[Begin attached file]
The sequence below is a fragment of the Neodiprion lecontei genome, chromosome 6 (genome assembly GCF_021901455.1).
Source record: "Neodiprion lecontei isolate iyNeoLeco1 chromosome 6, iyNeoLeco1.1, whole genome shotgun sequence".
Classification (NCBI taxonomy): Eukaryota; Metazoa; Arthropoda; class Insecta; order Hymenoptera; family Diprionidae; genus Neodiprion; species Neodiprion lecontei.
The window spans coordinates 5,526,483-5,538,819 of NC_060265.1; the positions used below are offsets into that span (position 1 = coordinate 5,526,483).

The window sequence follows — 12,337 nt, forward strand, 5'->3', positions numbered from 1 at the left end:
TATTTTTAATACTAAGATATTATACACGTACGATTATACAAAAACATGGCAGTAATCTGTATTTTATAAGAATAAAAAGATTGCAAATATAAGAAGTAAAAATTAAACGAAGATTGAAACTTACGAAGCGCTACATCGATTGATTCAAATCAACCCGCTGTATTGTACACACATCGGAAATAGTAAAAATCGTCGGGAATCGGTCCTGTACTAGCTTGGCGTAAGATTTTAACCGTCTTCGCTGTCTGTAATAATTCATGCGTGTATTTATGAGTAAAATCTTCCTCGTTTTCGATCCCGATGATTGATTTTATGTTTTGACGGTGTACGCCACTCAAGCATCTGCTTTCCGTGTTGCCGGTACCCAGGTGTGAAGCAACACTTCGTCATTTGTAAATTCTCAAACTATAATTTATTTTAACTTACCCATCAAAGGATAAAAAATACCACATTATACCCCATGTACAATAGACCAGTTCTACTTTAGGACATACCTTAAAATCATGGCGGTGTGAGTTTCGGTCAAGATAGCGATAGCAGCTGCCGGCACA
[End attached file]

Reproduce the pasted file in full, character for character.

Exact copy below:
The sequence below is a fragment of the Neodiprion lecontei genome, chromosome 6 (genome assembly GCF_021901455.1).
Source record: "Neodiprion lecontei isolate iyNeoLeco1 chromosome 6, iyNeoLeco1.1, whole genome shotgun sequence".
Classification (NCBI taxonomy): Eukaryota; Metazoa; Arthropoda; class Insecta; order Hymenoptera; family Diprionidae; genus Neodiprion; species Neodiprion lecontei.
The window spans coordinates 5,526,483-5,538,819 of NC_060265.1; the positions used below are offsets into that span (position 1 = coordinate 5,526,483).

The window sequence follows — 12,337 nt, forward strand, 5'->3', positions numbered from 1 at the left end:
TATTTTTAATACTAAGATATTATACACGTACGATTATACAAAAACATGGCAGTAATCTGTATTTTATAAGAATAAAAAGATTGCAAATATAAGAAGTAAAAATTAAACGAAGATTGAAACTTACGAAGCGCTACATCGATTGATTCAAATCAACCCGCTGTATTGTACACACATCGGAAATAGTAAAAATCGTCGGGAATCGGTCCTGTACTAGCTTGGCGTAAGATTTTAACCGTCTTCGCTGTCTGTAATAATTCATGCGTGTATTTATGAGTAAAATCTTCCTCGTTTTCGATCCCGATGATTGATTTTATGTTTTGACGGTGTACGCCACTCAAGCATCTGCTTTCCGTGTTGCCGGTACCCAGGTGTGAAGCAACACTTCGTCATTTGTAAATTCTCAAACTATAATTTATTTTAACTTACCCATCAAAGGATAAAAAATACCACATTATACCCCATGTACAATAGACCAGTTCTACTTTAGGACATACCTTAAAATCATGGCGGTGTGAGTTTCGGTCAAGATAGCGATAGCAGCTGCCGGCACA